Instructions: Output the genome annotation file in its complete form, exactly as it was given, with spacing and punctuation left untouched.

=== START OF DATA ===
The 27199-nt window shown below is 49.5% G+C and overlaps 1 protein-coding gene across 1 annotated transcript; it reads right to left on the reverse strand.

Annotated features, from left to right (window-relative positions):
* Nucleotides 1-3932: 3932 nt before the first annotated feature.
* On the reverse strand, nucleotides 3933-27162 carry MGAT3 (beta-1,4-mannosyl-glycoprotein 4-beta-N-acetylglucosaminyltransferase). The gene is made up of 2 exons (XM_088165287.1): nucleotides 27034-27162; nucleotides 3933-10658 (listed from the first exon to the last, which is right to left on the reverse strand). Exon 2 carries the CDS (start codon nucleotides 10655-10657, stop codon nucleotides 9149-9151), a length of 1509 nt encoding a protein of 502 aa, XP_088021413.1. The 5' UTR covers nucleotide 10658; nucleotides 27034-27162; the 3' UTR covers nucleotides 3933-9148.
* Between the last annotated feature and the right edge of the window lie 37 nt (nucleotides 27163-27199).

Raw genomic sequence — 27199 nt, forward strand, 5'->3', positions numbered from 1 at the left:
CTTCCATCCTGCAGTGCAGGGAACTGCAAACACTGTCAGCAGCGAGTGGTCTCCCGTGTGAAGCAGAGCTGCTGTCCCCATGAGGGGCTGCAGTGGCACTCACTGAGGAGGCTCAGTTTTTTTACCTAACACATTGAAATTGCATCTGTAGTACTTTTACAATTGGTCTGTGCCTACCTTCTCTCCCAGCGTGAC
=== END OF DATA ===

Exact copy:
The 27199-nt window shown below is 49.5% G+C and overlaps 1 protein-coding gene across 1 annotated transcript; it reads right to left on the reverse strand.

Annotated features, from left to right (window-relative positions):
* Nucleotides 1-3932: 3932 nt before the first annotated feature.
* On the reverse strand, nucleotides 3933-27162 carry MGAT3 (beta-1,4-mannosyl-glycoprotein 4-beta-N-acetylglucosaminyltransferase). The gene is made up of 2 exons (XM_088165287.1): nucleotides 27034-27162; nucleotides 3933-10658 (listed from the first exon to the last, which is right to left on the reverse strand). Exon 2 carries the CDS (start codon nucleotides 10655-10657, stop codon nucleotides 9149-9151), a length of 1509 nt encoding a protein of 502 aa, XP_088021413.1. The 5' UTR covers nucleotide 10658; nucleotides 27034-27162; the 3' UTR covers nucleotides 3933-9148.
* Between the last annotated feature and the right edge of the window lie 37 nt (nucleotides 27163-27199).

Raw genomic sequence — 27199 nt, forward strand, 5'->3', positions numbered from 1 at the left:
CTTCCATCCTGCAGTGCAGGGAACTGCAAACACTGTCAGCAGCGAGTGGTCTCCCGTGTGAAGCAGAGCTGCTGTCCCCATGAGGGGCTGCAGTGGCACTCACTGAGGAGGCTCAGTTTTTTTACCTAACACATTGAAATTGCATCTGTAGTACTTTTACAATTGGTCTGTGCCTACCTTCTCTCCCAGCGTGAC